Derek agrees. “If you've bought a mask from Spirit in any of the past seasons, there's a very high chance you're one of at least five people who’s worn that mask, and that's a conservative estimate for some of the masks. Despite the rule, I think I've seen that many people trying on [fictional creepypasta internet character] Jeff the Killer masks just in this past week.”

5. Spirit Halloween employees have seen some spooky things.

While a store full of scary costumes and props is a Halloween lover’s dream, some Spirit Halloween employees say it can also be the site of some spooky events. “An associate and I have both seen things swaying on the shelves as if someone walked by it, though nobody else is in the store,” Jayme says. “We've seen a few shadow movements as if people were hiding behind [a] corner. The funniest one [was] at closing time. One of my associates yelled ‘whoo’ and we heard a guy's voice say something in response. It totally freaked him out. It was one of our sound-activated hanging [animatronics].”

But not all employees get creeped out. “As much as I want to say that I've experienced anything creepy or paranormal, the store's about as creepy as a former Circuit City can be,” Derek says. Still, he's seen some strange things. “The lights used to turn off at the exact same time every day for about a month, there's always been the occasional inexplicable bang or creak, and some of the aisles do get messy a bit too quickly. One time, I was working at the fitting room. I sent a kid back with a previously unopened, dry Morphsuit costume [a full-body spandex outfit] and it came back warm and moist.”

Wet costumes aside, Derek won’t declare any paranormal activity just yet. “If I see a kid go flying across the store, I'll let you know.”

6. Spirit Halloween employees wish customers would stop making a huge mess.

Spirit Halloween employees like to keep stores neat.Courtesy of Spirit Halloween

Owing to the nature of pop-up stores or the excitement over the holiday, customers at Spirit Halloween stores tend to make messes. Big ones. “You could've just finished putting every mask neatly back on the racks, and half of them will be back on the floor before you've caught your breath,” Derek says. “It seems like everyone takes a little pride in the sections they helped set up and the animatronics they built, and that definitely manifests in how we feel about customers messing with those things.”

7. Spirit Halloween employees would prefer you not use the aisle as a dressing room.

Some customers like to try on outfits in the aisle instead of the dressing room, a habit that predated the current pandemic. (Spirit Halloween fitting rooms are closed this season.) Employees would still prefer you not try to dress—or undress—in the middle of the store. “It's very common to find people, mostly kids, trying on costumes in aisles,” Kota says. “We [did] have multiple fitting rooms to try to stop this from happening, but once again, people would rather do things themselves sometimes.”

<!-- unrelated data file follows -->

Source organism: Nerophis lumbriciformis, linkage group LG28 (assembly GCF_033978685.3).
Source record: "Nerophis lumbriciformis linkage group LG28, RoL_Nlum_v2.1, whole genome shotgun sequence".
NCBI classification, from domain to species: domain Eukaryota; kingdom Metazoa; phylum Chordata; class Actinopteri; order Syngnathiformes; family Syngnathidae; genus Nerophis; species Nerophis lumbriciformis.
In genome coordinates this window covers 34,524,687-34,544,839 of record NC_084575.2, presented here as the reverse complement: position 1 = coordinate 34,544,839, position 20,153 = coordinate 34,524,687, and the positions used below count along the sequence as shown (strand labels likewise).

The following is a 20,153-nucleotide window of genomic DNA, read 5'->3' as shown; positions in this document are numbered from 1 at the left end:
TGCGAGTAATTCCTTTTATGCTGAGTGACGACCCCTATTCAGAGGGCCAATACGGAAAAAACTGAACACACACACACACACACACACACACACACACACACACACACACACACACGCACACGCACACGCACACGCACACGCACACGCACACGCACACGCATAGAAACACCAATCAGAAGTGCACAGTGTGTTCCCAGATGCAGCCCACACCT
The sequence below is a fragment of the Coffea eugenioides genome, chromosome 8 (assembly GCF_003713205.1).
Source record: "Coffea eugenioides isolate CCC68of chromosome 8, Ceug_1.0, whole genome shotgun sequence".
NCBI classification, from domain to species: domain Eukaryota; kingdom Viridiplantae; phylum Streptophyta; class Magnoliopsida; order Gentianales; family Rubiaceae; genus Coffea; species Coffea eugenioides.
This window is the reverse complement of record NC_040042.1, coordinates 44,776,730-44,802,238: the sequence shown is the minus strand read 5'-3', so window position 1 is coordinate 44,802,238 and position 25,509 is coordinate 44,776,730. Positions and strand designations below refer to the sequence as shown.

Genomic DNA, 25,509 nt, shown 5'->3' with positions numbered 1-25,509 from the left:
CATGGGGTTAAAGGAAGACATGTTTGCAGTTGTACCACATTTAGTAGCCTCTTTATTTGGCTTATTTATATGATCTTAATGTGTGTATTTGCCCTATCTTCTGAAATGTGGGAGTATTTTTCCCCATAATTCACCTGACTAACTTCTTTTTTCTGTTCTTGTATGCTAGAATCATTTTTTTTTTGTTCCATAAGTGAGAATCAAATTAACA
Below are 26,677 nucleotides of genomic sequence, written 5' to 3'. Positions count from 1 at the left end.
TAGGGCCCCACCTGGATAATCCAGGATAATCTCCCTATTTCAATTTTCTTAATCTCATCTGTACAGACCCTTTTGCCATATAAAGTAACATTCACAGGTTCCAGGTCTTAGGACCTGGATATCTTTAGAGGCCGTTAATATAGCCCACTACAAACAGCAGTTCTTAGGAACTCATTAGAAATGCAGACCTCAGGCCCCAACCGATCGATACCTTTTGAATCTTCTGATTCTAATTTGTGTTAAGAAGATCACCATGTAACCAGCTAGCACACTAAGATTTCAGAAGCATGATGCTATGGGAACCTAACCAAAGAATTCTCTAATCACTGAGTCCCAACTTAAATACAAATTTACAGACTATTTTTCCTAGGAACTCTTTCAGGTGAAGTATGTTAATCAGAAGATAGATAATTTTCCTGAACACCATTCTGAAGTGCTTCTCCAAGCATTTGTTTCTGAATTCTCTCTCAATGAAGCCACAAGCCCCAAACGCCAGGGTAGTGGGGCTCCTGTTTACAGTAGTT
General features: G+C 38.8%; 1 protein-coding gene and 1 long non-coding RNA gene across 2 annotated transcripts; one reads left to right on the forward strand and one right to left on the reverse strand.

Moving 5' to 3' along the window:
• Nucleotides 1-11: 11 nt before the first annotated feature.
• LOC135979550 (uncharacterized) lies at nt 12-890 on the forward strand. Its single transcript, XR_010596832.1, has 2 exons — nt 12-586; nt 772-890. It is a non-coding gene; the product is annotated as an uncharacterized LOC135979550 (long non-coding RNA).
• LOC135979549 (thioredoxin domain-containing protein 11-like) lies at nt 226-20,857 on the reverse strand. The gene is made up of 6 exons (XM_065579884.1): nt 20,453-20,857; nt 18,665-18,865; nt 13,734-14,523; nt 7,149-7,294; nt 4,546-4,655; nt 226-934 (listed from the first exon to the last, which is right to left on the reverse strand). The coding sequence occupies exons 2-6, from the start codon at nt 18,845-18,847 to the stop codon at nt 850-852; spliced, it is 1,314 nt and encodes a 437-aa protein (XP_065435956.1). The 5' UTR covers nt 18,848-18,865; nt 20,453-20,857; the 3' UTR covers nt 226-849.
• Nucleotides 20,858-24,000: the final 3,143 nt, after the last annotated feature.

8. Spirit Halloween employees move a lot of licensed animatronics.

Animatronics are a popular item at Spirit Halloween.Courtesy of Spirit Halloween

Among the most popular items in Spirit Halloween locations are the life-sized animatronics that provide a scary atmosphere for homes or parties. “Animatronics are one of our largest-selling items,” Kota says. “There's a certain group of people that love them and look forward to them annually. Some of our buyers buy them and use them for their haunted attractions. It's always nice to go to one and see a familiar face.”

While Spirit offers a number of original animatronic concepts—the Harvester of Souls being among the more popular—Kota says that customers usually gravitate toward licensed characters. “I've noticed that the most popular animatronics are our licensed ones. Pennywise [from 2017's It] and Sam [from 2007's Trick 'r Treat] have been huge sellers this year as was Michael Myers a few years ago. I've also noticed the ones that stay behind at the end of the season are almost always the swinging animatronics. I think they're interesting, but they don't sell as often as the others do.”

9. Spirit Halloween employees might sell you a used animatronic, but you need to get lucky.

Come the end of the season, Spirit Halloween locations often unload animatronics that were on display and no longer being manufactured. “Older animatronics, if I recall correctly, will stop being manufactured and then sold until it runs out,” Jayme says. “As for the displays, we do sell those at the end of the season. It's just a matter of putting your info on a waiting list.”

10. Spirit Halloween employees meet a lot of cosplayers.

Cosplayers are frequent shoppers at Spirit Halloween.Mike Mozart, Flickr // CC BY 2.0

It’s not just Halloween customers that Spirit Halloween stores service. According to Kota, cosplayers looking for that perfect accessory sometimes show up. “Spirit actually gets quite a bit of cosplayers and I personally think it's a great place to go for more specific items,” Kota says. “I'm sure we get even more cosplayers than I'm aware of since some customers like to talk about it and others don't say much about it.”

11. Spirit Halloween employees get a steep, steep discount once Halloween is over.

Between the standard employee discount and the after-Halloween fire sale available to customers, Derek says that he can go shopping in November and save a considerable amount of money. It’s one reason he keeps coming back. “It's hard to say no to an 80-percent discount during the November clearance sale,” he says. (The regular discount is 50 percent, and employees get an additional 30 percent.) “There's nothing like rewarding yourself after a busy season by spending $150 on, like, five or six things.”

12. Spirit Halloween employees sometimes get holiday shoppers.

Halloween means holiday shopping for some people.JJBers, Flickr // CC BY 2.0

For some customers, a Spirit Halloween store is a perfect place to start their holiday gift shopping. “I made a friend last year with a kid who comes in weekly to see if we have anything new in yet,” Kota says. “He's maybe about 7 years old and [he] and I go around the store almost every time he comes in and talk about new things and animatronics we have. His parents then secretly go around and buy him animatronics and props as Christmas presents. It's so nice to see his love for Halloween all year round. It reminds me of myself when I was his age.”